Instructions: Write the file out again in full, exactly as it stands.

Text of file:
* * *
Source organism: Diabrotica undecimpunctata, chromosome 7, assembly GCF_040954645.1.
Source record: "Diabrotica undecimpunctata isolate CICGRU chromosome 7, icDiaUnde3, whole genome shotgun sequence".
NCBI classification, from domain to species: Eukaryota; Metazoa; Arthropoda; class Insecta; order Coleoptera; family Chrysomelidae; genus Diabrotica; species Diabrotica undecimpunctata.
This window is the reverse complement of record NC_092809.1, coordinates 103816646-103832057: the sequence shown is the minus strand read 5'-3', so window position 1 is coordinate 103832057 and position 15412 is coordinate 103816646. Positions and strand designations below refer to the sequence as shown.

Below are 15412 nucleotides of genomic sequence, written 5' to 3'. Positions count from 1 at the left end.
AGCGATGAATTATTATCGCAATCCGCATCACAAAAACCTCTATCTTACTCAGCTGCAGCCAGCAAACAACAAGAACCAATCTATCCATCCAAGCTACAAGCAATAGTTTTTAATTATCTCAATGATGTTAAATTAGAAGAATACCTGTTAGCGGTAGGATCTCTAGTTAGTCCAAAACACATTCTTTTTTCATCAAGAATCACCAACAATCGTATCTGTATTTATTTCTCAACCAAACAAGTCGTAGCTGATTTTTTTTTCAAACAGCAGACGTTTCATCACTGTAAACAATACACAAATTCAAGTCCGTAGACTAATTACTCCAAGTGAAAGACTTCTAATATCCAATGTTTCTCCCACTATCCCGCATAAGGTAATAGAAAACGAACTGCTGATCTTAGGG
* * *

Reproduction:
Source organism: Diabrotica undecimpunctata, chromosome 7, assembly GCF_040954645.1.
Source record: "Diabrotica undecimpunctata isolate CICGRU chromosome 7, icDiaUnde3, whole genome shotgun sequence".
NCBI classification, from domain to species: Eukaryota; Metazoa; Arthropoda; class Insecta; order Coleoptera; family Chrysomelidae; genus Diabrotica; species Diabrotica undecimpunctata.
This window is the reverse complement of record NC_092809.1, coordinates 103816646-103832057: the sequence shown is the minus strand read 5'-3', so window position 1 is coordinate 103832057 and position 15412 is coordinate 103816646. Positions and strand designations below refer to the sequence as shown.

Below are 15412 nucleotides of genomic sequence, written 5' to 3'. Positions count from 1 at the left end.
AGCGATGAATTATTATCGCAATCCGCATCACAAAAACCTCTATCTTACTCAGCTGCAGCCAGCAAACAACAAGAACCAATCTATCCATCCAAGCTACAAGCAATAGTTTTTAATTATCTCAATGATGTTAAATTAGAAGAATACCTGTTAGCGGTAGGATCTCTAGTTAGTCCAAAACACATTCTTTTTTCATCAAGAATCACCAACAATCGTATCTGTATTTATTTCTCAACCAAACAAGTCGTAGCTGATTTTTTTTTCAAACAGCAGACGTTTCATCACTGTAAACAATACACAAATTCAAGTCCGTAGACTAATTACTCCAAGTGAAAGACTTCTAATATCCAATGTTTCTCCCACTATCCCGCATAAGGTAATAGAAAACGAACTGCTGATCTTAGGG